DES MOINES — Gov. Terry Branstad expressed concern Monday that uninformed or misinformed decisions could be made at the federal level that will negatively affect renewable fuels at a time when America is making gains in reducing its dependency on foreign oil.
“I just think we need to do a better job of informing and educating people so they don’t panic over something like this drought situation and do something stupid like reducing our production of alternative fuels that have made a difference in reducing our dependency on foreign oil,” Branstad told his weekly news conference. “We are moving in the right direction finally, but we have a long ways to go to really become energy self-sufficient in this country and we can if we don’t forget what got us where we are.”
The governor was responding to recent calls to suspend federal renewable energy standards as drought conditions drive corn prices to record levels with negative effects on the livestock industry and other economic sectors.
Branstad said that only about 16 percent of Iowa’s 88.2 million net corn acres are used to produce ethanol but there are a lot of uninformed people, especially on the U.S. coasts, who think the corn being grown in Iowa is sweet corn for human consumption and that ethanol is impacting food production. He said this summer’s drought conditions have created some short-term problems, but he worried they could precipitate policy decisions that would hurt renewable fuels.
On a separate renewable energy issue, Branstad said he and other Iowa Republicans hoped to convince presumptive GOP presidential nominee Mitt Romney to support at least a temporary extension of federal wind energy tax credits. Officials have said nearly 7,000 Iowa jobs are tied to the wind industry that relies on the tax credits to remain profitable. The topic is likely to come up at a private fundraiser for Romney in West Des Moines today, although Branstad said he would not be able to attend because of a scheduling conflict.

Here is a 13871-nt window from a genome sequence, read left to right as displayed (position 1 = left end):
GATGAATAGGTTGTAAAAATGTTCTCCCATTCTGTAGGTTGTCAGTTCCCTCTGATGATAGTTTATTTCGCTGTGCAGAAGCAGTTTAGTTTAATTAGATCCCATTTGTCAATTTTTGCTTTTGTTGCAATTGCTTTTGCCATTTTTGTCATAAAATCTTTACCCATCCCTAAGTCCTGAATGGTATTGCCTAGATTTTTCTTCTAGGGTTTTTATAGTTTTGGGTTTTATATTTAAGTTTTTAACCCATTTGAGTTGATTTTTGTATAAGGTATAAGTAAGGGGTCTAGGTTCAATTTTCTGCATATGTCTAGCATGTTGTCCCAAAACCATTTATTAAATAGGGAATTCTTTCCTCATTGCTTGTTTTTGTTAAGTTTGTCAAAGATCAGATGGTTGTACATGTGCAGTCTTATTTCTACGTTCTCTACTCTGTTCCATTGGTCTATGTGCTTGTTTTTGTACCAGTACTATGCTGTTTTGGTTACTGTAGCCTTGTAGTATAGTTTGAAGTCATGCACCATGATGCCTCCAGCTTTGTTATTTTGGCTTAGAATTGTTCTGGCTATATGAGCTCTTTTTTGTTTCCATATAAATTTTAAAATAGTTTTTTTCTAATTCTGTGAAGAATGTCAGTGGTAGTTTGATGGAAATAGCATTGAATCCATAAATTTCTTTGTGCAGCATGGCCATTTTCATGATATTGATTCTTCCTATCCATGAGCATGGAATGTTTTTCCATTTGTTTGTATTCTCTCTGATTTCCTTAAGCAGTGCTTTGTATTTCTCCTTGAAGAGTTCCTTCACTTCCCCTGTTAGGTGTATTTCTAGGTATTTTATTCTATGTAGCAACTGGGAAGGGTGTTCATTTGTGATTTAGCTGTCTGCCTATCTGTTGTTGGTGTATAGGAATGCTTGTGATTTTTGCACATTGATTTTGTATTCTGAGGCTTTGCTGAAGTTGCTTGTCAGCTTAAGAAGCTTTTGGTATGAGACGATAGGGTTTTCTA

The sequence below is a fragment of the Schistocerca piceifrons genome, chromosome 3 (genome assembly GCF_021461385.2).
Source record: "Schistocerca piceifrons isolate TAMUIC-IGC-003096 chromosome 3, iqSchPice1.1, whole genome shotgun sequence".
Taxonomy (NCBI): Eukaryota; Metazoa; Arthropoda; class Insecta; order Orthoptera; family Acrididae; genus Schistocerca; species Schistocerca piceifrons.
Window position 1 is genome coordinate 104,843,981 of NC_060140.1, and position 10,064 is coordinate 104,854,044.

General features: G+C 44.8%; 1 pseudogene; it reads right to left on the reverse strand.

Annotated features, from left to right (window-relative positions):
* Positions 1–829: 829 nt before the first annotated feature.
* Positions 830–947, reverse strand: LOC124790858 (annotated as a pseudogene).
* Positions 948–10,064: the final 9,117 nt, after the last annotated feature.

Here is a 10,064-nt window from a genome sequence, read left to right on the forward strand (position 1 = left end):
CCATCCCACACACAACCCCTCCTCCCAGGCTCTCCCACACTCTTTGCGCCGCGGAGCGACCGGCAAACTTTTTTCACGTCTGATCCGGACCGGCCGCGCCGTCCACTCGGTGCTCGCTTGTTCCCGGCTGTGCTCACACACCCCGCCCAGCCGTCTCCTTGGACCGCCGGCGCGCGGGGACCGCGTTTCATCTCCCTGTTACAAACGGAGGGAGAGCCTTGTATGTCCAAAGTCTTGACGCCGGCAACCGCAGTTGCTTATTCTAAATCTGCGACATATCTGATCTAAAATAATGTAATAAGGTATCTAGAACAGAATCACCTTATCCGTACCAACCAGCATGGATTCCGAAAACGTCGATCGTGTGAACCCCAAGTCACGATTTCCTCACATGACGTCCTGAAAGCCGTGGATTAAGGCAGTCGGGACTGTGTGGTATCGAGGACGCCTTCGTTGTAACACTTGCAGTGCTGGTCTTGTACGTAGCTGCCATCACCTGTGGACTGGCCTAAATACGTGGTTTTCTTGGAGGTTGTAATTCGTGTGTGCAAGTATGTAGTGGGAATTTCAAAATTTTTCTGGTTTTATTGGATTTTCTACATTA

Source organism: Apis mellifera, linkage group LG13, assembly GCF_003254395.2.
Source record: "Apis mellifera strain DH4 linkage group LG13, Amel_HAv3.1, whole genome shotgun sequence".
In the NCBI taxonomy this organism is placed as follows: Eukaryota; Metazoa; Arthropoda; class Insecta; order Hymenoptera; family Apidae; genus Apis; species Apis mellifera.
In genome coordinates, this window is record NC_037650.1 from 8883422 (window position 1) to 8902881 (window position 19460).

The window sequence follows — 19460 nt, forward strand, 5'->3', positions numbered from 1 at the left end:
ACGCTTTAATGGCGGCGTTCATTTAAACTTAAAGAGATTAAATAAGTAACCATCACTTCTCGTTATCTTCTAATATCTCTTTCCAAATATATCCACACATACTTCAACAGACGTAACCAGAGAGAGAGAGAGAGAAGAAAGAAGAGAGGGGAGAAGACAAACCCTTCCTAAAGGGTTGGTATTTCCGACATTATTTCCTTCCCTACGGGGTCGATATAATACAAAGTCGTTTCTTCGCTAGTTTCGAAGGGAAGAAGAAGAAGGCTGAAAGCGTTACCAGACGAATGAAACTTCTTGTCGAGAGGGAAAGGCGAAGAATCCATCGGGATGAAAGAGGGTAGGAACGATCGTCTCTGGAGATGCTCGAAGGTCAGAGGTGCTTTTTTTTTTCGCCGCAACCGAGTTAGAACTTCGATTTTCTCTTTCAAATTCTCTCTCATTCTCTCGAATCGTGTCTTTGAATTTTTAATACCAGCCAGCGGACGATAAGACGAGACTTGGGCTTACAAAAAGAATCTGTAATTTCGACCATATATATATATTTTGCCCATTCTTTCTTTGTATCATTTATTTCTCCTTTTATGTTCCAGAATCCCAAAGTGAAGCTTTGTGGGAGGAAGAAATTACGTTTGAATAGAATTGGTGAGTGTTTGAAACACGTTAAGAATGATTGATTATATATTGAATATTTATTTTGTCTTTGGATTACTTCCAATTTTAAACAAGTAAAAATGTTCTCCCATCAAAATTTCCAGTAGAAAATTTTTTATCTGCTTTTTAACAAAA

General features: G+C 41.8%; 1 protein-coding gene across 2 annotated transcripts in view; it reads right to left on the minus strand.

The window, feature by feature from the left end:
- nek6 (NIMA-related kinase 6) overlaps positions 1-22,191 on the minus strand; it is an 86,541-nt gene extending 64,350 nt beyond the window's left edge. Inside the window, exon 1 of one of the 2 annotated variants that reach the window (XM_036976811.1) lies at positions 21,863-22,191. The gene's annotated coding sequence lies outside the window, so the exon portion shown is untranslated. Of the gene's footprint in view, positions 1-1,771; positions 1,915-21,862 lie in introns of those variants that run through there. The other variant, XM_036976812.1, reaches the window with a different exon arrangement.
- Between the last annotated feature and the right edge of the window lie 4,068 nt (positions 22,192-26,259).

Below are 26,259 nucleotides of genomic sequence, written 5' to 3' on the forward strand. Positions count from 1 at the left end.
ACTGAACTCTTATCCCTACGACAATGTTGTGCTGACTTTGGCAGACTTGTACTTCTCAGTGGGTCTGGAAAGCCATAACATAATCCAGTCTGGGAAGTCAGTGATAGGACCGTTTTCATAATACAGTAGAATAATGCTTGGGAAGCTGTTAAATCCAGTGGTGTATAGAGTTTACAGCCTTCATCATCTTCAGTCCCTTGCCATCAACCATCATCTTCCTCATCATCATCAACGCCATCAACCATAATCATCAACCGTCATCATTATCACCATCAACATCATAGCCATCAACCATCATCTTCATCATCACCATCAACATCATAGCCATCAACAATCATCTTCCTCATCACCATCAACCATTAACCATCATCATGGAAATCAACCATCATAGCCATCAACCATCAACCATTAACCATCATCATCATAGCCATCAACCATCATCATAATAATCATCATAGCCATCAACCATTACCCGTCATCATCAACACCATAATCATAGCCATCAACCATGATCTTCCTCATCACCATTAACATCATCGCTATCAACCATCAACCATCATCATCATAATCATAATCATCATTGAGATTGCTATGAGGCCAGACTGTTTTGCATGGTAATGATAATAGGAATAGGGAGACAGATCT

Branstad said the federal tax credit has been helpful to Iowa’s wind energy, “and when it’s expired in the past, we’ve seen the growth of this industry dramatically reduced, so we think it needs to be extended again, and we’re hopeful that indeed the Congress will and future President Romney will sign it.”
Branstad ducked questions Monday about who he thought might be on Romney’s short list of potential running mates, telling reporters, “It’s very difficult to speculate on a situation like that.” But he added, “I’ve always been partial to governors” because of the executive experience they bring a political ticket.
Branstad said there are several governors and other Republicans who would be good vice presidential candidates, adding, “I’m confident that he’ll choose somebody that he feels is ready to be president and somebody that has the kind of executive experience that we need.”
On another topic Monday, Branstad said Iowa GOP Chairman A.J. Spiker had a right to express his opinion last week when he urged Iowans to reject the retention of Iowa Supreme Court Justice David Wiggins in November, but he will leave that decision up to the voters and not try to influence the outcome of this fall’s retention election.
Wiggins was one of seven justices who joined in a unanimous 2009 ruling that paved the way for gay marriage in Iowa. Three of the justices who were up for retention in 2010 were voted off the court, and Spiker is urging a similar outcome this November.